Scientists suggest that the mind is not limited to the brain

Have you ever questioned someone’s state of mind? Maybe you told someone that you had to be more open-minded? Or maybe you felt the need to find some peace of mind for yourself.

But have you ever wondered what exactly is a spirit?

It turns out that it is quite difficult to define this concept. This is the center and fortress of your being, the basis of your consciousness and without it could you even be considered as really alive? I wondered what it was and where it was.

Scientists suggest that the mind is not limited to the brain:

Most scientists tend to define the mind as the result of brain activity. The brain is the physical and the mind is the conscious result of brain neurons. But more and more evidence shows that our thoughts are much more than a purely physical reaction.

Dan Siegel, a professor at the UCLA School of Medicine recently published a book entitled The Mind: A Journey to the Heart of the Human Being Mind: A Journey to the Heart of Human Being

And shared his definition, which says that our mind can not be limited to our brain or our body.

More than 20 years ago, there was a meeting of forty scientists including physicists, sociologists, anthropologists and neuroscientists. Their objective was to agree on the understanding that would allow to answer sufficiently the question, to which all these scientists were confronted. This is where Siegel reflected on the definition.

Collectively, scientists have determined that a significant element of the mind can be defined as “the process of emerging self-organization, both embedded and relational, that regulates energy and the flow of information to the inside and between us.

I find it extremely interesting that the main element of the definition implies that the mind extends beyond our physical body. It means that our brain is not only an awareness of the experiences of life, but that it is these life experiences.

Siegel has greatly facilitated the understanding of everyone by metaphorically comparing our thoughts to the coastline:

“I realized that if someone asked me to define the shoreline but insisted, between the water or the sand, I said that the shoreline was both sand and sea,” Siegel said. “You can not limit your understanding of the coastline to emphasize that it is one or the other. I started to think; perhaps the mind is like the coast, The mental life of an anthropologist or sociologist is profoundly social. Your thoughts, your feelings, your memories, your attention, what you experience in this subjective world are part of the mind. “

Much of the idea comes from mathematics, where complex systems self-organize. Siegel says it’s the foundation of mental health. Our mind meets the scientific criteria that it is open (capable of changing things), capable of chaos (randomly distributed) and non-linear (a small element leads to results that are vast and difficult to predict).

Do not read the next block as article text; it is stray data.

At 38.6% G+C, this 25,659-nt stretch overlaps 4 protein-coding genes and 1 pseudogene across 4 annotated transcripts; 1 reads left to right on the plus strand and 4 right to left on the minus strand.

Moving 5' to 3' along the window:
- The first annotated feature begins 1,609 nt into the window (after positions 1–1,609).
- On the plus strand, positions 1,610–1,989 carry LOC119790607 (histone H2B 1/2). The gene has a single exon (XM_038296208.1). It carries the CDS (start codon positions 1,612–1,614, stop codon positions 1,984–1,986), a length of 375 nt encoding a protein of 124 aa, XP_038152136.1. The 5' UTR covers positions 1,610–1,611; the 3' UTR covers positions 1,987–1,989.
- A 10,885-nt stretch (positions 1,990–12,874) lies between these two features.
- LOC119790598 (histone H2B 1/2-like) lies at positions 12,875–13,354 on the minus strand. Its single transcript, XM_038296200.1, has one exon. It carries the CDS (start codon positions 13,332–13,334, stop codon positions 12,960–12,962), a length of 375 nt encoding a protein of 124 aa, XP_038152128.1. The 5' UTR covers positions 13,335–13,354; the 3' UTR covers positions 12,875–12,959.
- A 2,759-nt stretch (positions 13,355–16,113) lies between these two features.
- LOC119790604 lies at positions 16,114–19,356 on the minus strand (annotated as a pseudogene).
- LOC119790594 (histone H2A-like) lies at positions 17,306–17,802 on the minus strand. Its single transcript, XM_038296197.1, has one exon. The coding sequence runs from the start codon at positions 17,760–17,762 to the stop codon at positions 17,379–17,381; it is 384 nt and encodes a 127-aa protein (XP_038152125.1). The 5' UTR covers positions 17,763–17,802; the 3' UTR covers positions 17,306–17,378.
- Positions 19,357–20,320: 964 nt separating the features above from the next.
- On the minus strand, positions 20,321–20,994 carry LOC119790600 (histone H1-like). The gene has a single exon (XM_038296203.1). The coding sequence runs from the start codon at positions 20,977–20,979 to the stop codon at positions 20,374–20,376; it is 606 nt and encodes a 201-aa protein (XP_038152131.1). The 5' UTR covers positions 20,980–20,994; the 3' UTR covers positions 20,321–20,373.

In mathematics, optimal self-organization is defined as stable, coherent, energized, flexible and adaptive. So, looking at this definition, you can see that without this self-organization, you will end up with chaos or rigidity; Siegel says this corresponds to the wide range of symptoms of mental health disorders.

Self-organization calls for the integration or reconstitution of differentiated ideas. Siegel says that integration, either in society or the brain is the basis of a healthy mind.

Siegel saw a lot of misery in society, and that’s why he decided to write his book now. He thinks part of this difficulty is due to the way we see our thoughts. Siegel spoke about his research in Namibia where the people he spoke to felt that their happiness was related to their sense of belonging.

Siegel’s answer to the question of whether he felt part of America was melancholy. “I’ve thought about how isolated we all are and how disconnected we feel,” Siegel said. “In our modern society we have this belief that the mind is brain activity and it means that the self, which comes from the mind, is separate and not part of it. But we are all part of everyone’s life. The mind is not just a brain activity. When we realize that it is this relational process, there is a massive change in this sense of belonging. “

When we consider our mind as the result of our brain, instead of perceiving it as a relationship, it can lead us to feel even more isolated. If we open our minds, we could fully appreciate the benefits of interrelations and we would have a much happier life.

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